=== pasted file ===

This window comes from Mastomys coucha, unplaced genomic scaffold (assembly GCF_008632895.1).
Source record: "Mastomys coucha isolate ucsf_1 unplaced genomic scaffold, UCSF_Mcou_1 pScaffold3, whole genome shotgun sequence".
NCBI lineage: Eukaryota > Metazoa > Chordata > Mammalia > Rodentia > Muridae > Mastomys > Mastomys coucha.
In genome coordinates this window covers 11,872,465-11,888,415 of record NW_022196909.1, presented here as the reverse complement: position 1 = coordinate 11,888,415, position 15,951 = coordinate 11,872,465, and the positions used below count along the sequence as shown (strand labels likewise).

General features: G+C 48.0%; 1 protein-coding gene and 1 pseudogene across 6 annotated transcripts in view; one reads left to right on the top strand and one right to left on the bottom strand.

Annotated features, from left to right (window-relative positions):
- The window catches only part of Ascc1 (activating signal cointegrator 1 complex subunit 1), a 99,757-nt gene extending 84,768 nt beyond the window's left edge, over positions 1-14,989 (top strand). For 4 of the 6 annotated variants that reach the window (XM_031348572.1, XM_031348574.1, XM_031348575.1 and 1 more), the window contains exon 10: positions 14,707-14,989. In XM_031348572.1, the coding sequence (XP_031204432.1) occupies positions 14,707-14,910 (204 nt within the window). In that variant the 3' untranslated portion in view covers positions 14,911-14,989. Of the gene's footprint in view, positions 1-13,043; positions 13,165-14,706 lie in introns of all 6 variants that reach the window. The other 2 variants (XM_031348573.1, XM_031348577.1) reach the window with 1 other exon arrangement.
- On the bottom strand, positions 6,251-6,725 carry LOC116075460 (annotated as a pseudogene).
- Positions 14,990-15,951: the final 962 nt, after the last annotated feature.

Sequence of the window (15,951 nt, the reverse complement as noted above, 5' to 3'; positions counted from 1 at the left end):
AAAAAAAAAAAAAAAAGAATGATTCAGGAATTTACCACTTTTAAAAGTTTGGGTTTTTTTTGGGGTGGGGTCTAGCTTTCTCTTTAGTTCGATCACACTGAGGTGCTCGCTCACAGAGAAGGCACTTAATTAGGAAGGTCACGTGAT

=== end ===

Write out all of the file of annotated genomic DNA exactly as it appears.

This window comes from Mastomys coucha, unplaced genomic scaffold (assembly GCF_008632895.1).
Source record: "Mastomys coucha isolate ucsf_1 unplaced genomic scaffold, UCSF_Mcou_1 pScaffold3, whole genome shotgun sequence".
NCBI lineage: Eukaryota > Metazoa > Chordata > Mammalia > Rodentia > Muridae > Mastomys > Mastomys coucha.
In genome coordinates this window covers 11,872,465-11,888,415 of record NW_022196909.1, presented here as the reverse complement: position 1 = coordinate 11,888,415, position 15,951 = coordinate 11,872,465, and the positions used below count along the sequence as shown (strand labels likewise).

General features: G+C 48.0%; 1 protein-coding gene and 1 pseudogene across 6 annotated transcripts in view; one reads left to right on the top strand and one right to left on the bottom strand.

Annotated features, from left to right (window-relative positions):
- The window catches only part of Ascc1 (activating signal cointegrator 1 complex subunit 1), a 99,757-nt gene extending 84,768 nt beyond the window's left edge, over positions 1-14,989 (top strand). For 4 of the 6 annotated variants that reach the window (XM_031348572.1, XM_031348574.1, XM_031348575.1 and 1 more), the window contains exon 10: positions 14,707-14,989. In XM_031348572.1, the coding sequence (XP_031204432.1) occupies positions 14,707-14,910 (204 nt within the window). In that variant the 3' untranslated portion in view covers positions 14,911-14,989. Of the gene's footprint in view, positions 1-13,043; positions 13,165-14,706 lie in introns of all 6 variants that reach the window. The other 2 variants (XM_031348573.1, XM_031348577.1) reach the window with 1 other exon arrangement.
- On the bottom strand, positions 6,251-6,725 carry LOC116075460 (annotated as a pseudogene).
- Positions 14,990-15,951: the final 962 nt, after the last annotated feature.

Sequence of the window (15,951 nt, the reverse complement as noted above, 5' to 3'; positions counted from 1 at the left end):
AAAAAAAAAAAAAAAAGAATGATTCAGGAATTTACCACTTTTAAAAGTTTGGGTTTTTTTTGGGGTGGGGTCTAGCTTTCTCTTTAGTTCGATCACACTGAGGTGCTCGCTCACAGAGAAGGCACTTAATTAGGAAGGTCACGTGAT